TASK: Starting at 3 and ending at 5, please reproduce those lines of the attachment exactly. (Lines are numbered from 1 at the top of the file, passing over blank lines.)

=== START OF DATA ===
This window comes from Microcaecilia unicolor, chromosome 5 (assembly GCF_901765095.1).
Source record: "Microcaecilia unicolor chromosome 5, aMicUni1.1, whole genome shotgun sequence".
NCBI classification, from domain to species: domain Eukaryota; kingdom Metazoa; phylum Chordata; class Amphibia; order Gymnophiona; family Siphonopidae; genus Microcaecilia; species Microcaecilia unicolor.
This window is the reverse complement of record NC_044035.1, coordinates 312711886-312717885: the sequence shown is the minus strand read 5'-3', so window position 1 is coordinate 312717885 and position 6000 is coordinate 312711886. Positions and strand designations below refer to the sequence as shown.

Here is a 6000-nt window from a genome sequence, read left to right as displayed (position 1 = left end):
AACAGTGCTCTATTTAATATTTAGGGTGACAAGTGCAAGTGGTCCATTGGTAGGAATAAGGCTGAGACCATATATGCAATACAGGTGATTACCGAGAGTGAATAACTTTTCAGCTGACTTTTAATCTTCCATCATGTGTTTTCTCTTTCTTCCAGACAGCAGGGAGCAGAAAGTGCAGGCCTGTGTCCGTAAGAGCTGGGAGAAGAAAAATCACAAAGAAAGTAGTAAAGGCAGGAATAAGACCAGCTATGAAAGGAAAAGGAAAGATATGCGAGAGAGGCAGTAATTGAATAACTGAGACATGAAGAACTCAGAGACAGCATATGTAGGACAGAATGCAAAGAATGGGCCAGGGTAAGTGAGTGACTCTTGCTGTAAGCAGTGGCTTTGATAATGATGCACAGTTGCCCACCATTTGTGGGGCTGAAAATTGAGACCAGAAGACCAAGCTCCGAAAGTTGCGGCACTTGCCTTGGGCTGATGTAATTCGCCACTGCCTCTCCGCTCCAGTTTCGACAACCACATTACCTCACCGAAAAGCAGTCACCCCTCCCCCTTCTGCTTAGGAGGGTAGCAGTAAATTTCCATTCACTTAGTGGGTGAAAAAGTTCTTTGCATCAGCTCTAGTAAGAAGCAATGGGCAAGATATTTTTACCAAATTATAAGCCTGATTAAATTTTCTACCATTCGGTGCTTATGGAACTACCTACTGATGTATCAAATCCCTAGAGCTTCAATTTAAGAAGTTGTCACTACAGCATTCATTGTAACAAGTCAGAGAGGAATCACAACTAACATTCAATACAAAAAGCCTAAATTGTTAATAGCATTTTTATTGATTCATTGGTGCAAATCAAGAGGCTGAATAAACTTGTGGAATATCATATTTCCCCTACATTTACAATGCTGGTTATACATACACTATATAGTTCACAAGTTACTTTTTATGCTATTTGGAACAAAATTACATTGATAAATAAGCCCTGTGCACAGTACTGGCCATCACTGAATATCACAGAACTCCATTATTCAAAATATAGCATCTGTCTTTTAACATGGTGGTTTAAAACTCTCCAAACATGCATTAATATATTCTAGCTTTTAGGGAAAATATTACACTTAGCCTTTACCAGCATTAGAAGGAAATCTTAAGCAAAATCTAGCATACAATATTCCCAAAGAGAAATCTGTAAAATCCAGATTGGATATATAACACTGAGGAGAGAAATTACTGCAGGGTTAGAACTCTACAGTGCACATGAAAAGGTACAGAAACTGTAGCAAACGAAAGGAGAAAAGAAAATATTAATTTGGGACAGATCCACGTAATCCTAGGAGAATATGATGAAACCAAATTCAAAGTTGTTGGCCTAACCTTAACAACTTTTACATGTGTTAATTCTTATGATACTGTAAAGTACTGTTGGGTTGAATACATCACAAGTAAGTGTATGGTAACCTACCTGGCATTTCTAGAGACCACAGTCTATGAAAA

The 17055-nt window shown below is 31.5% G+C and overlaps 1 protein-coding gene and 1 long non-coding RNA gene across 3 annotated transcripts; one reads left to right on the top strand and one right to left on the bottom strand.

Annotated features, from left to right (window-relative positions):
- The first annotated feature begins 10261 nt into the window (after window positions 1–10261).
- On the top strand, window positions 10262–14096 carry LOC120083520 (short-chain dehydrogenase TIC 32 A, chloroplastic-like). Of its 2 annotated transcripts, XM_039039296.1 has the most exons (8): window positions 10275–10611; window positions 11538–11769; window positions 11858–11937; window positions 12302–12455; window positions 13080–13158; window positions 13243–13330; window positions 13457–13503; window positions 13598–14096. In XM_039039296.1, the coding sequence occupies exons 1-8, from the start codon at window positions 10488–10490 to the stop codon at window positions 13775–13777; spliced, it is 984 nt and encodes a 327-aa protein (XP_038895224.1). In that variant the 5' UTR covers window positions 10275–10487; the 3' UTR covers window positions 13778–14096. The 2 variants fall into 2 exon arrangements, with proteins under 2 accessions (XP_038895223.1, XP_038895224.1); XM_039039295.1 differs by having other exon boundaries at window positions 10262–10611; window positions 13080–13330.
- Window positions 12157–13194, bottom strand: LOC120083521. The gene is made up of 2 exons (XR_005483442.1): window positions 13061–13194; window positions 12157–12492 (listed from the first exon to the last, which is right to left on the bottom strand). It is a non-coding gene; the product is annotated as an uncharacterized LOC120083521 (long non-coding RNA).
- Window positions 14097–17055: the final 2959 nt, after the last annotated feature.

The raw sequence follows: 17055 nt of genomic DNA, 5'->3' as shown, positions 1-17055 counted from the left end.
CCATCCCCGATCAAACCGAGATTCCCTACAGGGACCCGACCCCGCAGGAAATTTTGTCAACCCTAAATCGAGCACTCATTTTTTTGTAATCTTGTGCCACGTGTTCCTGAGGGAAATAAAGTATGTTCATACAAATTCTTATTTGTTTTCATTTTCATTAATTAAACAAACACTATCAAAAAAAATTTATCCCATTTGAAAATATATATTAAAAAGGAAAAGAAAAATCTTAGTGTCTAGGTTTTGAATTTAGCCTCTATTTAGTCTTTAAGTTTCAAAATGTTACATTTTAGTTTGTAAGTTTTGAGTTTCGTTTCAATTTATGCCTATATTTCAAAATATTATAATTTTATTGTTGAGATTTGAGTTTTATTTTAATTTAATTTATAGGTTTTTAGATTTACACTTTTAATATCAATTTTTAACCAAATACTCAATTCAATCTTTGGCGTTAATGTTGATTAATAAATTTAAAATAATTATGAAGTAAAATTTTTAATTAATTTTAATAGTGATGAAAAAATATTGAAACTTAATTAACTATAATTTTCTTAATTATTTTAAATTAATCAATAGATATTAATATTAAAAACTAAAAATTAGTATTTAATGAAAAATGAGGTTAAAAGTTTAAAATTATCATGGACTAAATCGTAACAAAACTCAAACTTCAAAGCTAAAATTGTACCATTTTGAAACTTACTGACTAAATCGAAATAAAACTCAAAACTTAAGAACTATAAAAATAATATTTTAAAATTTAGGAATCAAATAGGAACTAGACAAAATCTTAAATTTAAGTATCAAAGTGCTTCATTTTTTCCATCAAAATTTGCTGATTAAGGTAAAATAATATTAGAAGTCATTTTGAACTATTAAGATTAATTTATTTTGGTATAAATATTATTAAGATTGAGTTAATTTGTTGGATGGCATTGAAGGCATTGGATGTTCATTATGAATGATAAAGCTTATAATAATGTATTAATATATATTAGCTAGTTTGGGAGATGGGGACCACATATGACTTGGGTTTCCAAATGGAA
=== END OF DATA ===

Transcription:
NCBI classification, from domain to species: domain Eukaryota; kingdom Metazoa; phylum Chordata; class Amphibia; order Gymnophiona; family Siphonopidae; genus Microcaecilia; species Microcaecilia unicolor.
This window is the reverse complement of record NC_044035.1, coordinates 312711886-312717885: the sequence shown is the minus strand read 5'-3', so window position 1 is coordinate 312717885 and position 6000 is coordinate 312711886. Positions and strand designations below refer to the sequence as shown.

Here is a 6000-nt window from a genome sequence, read left to right as displayed (position 1 = left end):